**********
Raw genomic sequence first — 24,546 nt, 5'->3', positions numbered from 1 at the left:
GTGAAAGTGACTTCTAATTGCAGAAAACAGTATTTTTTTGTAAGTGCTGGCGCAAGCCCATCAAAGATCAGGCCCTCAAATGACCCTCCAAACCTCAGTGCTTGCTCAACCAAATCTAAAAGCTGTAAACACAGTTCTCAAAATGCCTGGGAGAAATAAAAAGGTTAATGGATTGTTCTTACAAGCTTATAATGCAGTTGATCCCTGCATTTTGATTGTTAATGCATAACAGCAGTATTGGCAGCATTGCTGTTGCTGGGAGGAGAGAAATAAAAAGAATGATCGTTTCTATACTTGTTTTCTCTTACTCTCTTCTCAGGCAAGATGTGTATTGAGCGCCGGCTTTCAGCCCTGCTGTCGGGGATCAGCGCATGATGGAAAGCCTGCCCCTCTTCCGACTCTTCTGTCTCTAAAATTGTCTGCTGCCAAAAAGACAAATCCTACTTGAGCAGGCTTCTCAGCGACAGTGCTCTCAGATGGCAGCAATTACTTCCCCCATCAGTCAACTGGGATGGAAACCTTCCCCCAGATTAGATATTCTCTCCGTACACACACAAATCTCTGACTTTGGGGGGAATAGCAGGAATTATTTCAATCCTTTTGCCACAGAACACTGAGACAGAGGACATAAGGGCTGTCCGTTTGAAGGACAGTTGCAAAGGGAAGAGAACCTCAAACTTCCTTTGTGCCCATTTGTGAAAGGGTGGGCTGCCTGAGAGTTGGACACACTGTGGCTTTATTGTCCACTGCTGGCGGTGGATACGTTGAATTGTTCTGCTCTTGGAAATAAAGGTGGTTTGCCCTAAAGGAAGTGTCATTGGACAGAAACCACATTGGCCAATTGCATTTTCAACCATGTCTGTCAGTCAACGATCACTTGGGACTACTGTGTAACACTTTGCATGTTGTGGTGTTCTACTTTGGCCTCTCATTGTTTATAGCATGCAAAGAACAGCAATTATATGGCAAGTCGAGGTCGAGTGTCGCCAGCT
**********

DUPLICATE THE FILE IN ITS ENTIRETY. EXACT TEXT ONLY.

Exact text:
Raw genomic sequence first — 24,546 nt, 5'->3', positions numbered from 1 at the left:
GTGAAAGTGACTTCTAATTGCAGAAAACAGTATTTTTTTGTAAGTGCTGGCGCAAGCCCATCAAAGATCAGGCCCTCAAATGACCCTCCAAACCTCAGTGCTTGCTCAACCAAATCTAAAAGCTGTAAACACAGTTCTCAAAATGCCTGGGAGAAATAAAAAGGTTAATGGATTGTTCTTACAAGCTTATAATGCAGTTGATCCCTGCATTTTGATTGTTAATGCATAACAGCAGTATTGGCAGCATTGCTGTTGCTGGGAGGAGAGAAATAAAAAGAATGATCGTTTCTATACTTGTTTTCTCTTACTCTCTTCTCAGGCAAGATGTGTATTGAGCGCCGGCTTTCAGCCCTGCTGTCGGGGATCAGCGCATGATGGAAAGCCTGCCCCTCTTCCGACTCTTCTGTCTCTAAAATTGTCTGCTGCCAAAAAGACAAATCCTACTTGAGCAGGCTTCTCAGCGACAGTGCTCTCAGATGGCAGCAATTACTTCCCCCATCAGTCAACTGGGATGGAAACCTTCCCCCAGATTAGATATTCTCTCCGTACACACACAAATCTCTGACTTTGGGGGGAATAGCAGGAATTATTTCAATCCTTTTGCCACAGAACACTGAGACAGAGGACATAAGGGCTGTCCGTTTGAAGGACAGTTGCAAAGGGAAGAGAACCTCAAACTTCCTTTGTGCCCATTTGTGAAAGGGTGGGCTGCCTGAGAGTTGGACACACTGTGGCTTTATTGTCCACTGCTGGCGGTGGATACGTTGAATTGTTCTGCTCTTGGAAATAAAGGTGGTTTGCCCTAAAGGAAGTGTCATTGGACAGAAACCACATTGGCCAATTGCATTTTCAACCATGTCTGTCAGTCAACGATCACTTGGGACTACTGTGTAACACTTTGCATGTTGTGGTGTTCTACTTTGGCCTCTCATTGTTTATAGCATGCAAAGAACAGCAATTATATGGCAAGTCGAGGTCGAGTGTCGCCAGCT